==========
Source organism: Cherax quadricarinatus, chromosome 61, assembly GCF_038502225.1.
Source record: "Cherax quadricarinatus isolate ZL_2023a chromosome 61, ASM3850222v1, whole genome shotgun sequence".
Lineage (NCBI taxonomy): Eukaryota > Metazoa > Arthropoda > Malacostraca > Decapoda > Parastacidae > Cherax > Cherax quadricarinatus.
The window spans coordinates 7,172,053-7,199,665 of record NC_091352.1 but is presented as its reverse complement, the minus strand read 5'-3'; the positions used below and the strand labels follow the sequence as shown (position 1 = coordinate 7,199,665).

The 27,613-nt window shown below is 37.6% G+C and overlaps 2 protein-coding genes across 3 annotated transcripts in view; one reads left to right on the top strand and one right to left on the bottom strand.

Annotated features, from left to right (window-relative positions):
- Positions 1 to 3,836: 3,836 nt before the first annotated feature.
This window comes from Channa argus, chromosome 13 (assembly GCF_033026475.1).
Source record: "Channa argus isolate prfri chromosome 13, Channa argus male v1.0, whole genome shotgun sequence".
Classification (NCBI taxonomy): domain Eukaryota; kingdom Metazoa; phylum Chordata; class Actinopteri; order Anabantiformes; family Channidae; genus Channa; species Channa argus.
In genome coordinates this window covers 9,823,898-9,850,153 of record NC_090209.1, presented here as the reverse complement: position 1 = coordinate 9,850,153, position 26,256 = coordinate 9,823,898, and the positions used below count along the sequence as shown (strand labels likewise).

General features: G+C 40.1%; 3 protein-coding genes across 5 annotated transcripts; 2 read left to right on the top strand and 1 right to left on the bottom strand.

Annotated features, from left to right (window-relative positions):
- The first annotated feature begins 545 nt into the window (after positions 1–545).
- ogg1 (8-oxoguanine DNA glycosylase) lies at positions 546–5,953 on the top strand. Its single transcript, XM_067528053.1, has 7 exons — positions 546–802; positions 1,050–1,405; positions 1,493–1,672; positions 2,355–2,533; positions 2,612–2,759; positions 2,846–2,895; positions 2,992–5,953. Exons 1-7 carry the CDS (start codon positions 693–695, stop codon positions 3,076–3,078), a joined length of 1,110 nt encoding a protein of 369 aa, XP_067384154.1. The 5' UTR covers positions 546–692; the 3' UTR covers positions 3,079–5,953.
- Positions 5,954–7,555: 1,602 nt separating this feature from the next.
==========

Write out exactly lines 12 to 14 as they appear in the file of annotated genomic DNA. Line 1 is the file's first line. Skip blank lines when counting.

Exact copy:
General features: G+C 40.1%; 3 protein-coding genes across 5 annotated transcripts; 2 read left to right on the top strand and 1 right to left on the bottom strand.

Annotated features, from left to right (window-relative positions):
- The first annotated feature begins 545 nt into the window (after positions 1–545).